Joe Fairless: Okay…

Evan Hoffmann: Once we were able to solidify that, we minimized the damage. That’s the first thing we had to do. Because my strategy is always you’ve gotta talk about resident retention and renewal pricing before you talk about the sexy stuff of new lease pricing and sales, which is where people usually go first.

Joe Fairless: Yeah, that’s so smart. So the key there is you’re repositioning their lease to end during peak leasing season, which also gets away from the masses at this property, when their lease expires.

Evan Hoffmann: That’s exactly right. Peak season means a lot of different things based upon the market, the submarket, and even the unit size. A studio will have a different expiration curve than a two-bedroom will, particularly if it’s located nearer to a university, more in the burbs… There’s lots of variables into just expiration as opposed to “Okay, Memorial Day to Labor Day.” There’s an awful lot more to it.

Joe Fairless: Anything else as it relates to either one of these two engagements that you had that we should talk about, that we haven’t discussed already?

Evan Hoffmann: Well, I think the big piece of that, Joe, is that you’ve got to know from an investor perspective, because an awful lot of your folks are investors and looking to invest, or looking to invest more – it’s doing your due diligence upfront, understanding what it is you’re looking at, and really digging into your rent roll. It may have been had this person realized that 50% of his leases were expiring in the winter months, maybe there was a better price to offer by bringing that tension to the seller.

The other bit of business (and you brought up) is saying what people qualified at the various price points; before you venture  into any type of capital expenditure, the first thing you should know is what percentage of your current resident base, based upon three times the rent when they moved in, would be able to afford the new target ones… Because then you know your exposure before you begin that process.

Joe Fairless: If the 40-unit – let’s say instead of those leases expiring in February and March, let’s say peak rental season in general, for this property, is April/May. If all 40 leases were expiring in April and May, how would you approach that?

Evan Hoffmann: That’s actually not a good story either, because at the end of day, you just took peak leasing season and flattened it. Because you still had so much supply at any one given time, what I would try to do is striate it out across the 12 months, and almost make it look like a pyramid… So that you’ve got the fewest number of leases – onesies, twosies in January, February March, and October, November December, and then work your way up to, say, June as being the highest pinnacle of that. So you would still have to reposition those, because all 40 expiring at once still really puts you behind the 8-ball.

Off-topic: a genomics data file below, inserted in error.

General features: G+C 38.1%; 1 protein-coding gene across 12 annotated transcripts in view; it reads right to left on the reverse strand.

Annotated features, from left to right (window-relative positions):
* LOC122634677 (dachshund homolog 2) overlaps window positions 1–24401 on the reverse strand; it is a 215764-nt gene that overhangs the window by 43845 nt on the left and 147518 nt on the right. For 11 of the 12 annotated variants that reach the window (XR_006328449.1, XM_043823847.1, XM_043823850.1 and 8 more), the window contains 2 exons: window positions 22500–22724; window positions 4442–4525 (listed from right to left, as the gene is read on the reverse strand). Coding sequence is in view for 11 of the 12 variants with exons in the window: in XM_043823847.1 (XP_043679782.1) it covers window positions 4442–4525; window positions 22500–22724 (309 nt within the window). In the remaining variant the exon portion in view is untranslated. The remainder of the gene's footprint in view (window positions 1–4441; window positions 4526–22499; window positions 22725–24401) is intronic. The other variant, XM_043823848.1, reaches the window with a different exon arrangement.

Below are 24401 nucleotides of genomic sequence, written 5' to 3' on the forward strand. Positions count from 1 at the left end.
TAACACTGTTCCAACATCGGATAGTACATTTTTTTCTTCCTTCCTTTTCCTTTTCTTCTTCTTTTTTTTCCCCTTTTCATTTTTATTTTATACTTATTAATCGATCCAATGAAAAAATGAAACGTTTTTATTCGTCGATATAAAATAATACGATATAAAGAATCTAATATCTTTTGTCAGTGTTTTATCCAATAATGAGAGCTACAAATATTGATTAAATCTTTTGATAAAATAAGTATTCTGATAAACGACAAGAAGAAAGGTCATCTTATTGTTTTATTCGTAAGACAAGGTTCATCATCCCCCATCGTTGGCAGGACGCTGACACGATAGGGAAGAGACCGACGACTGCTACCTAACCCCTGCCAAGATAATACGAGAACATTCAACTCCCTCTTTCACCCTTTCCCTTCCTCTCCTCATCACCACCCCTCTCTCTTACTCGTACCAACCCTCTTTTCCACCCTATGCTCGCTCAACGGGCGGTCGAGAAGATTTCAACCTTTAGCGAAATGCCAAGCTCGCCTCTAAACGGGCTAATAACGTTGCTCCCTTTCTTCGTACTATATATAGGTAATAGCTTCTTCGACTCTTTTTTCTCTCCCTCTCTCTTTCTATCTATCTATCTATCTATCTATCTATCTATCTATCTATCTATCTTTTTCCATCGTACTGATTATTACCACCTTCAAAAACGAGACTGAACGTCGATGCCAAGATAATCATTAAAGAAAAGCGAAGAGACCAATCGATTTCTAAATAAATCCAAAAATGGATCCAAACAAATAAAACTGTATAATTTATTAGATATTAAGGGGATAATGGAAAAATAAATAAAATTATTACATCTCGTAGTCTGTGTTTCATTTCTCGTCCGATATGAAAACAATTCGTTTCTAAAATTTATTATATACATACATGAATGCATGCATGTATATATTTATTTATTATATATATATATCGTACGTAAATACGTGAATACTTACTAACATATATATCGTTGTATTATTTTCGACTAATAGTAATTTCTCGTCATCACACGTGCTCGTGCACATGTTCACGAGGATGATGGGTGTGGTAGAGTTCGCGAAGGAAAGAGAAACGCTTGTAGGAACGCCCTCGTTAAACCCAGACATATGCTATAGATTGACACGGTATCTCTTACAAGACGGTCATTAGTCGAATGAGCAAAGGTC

Joe Fairless: What’s your best real estate investing advice ever?

Evan Hoffmann: Probably the best advice is really understanding what it is you’re buying. And when I say that, I mean if you’re buying less than 100 units, you’d better be looking at every single lease, and all of the different line items, because you could be looking at something that is wonderfully occupied, has great rates, and then all of a sudden you dig into it and you have 25% of the folks that a) never should have qualified to be there, you may have a behavioral problem besides an economic problem, and/or there’s all kinds of things going on in the ledger, where they’re actually not paying what it looks like they’re paying. So at the end of the day, you absolutely have to know what it is you’re buying.

Joe Fairless: We’re gonna do a lightning round. Are you ready for the Best Ever Lightning Round?

Evan Hoffmann: Sure, let’s do it.

Joe Fairless: Alright, let’s do it. First, a quick word from our Best Ever partners.

Break: [[00:21:52].02] to [[00:22:36].08]

Joe Fairless: Okay, best ever book you’ve recently read?

Evan Hoffmann: Best ever book I’ve recently read… That’s a tough one. If I’m gonna relegate it down to the best ever business book, that’s simple – The Art of War, by Sun Tzu. It’s an ancient Chinese book literally on warfare, but there are so many aspects of that that you can bring into how to conduct yourself in business. It’s extraordinary actually how one is able to look at the basic principles of that and apply it to a business method… About the way, the terrain, how to win victory without going to war.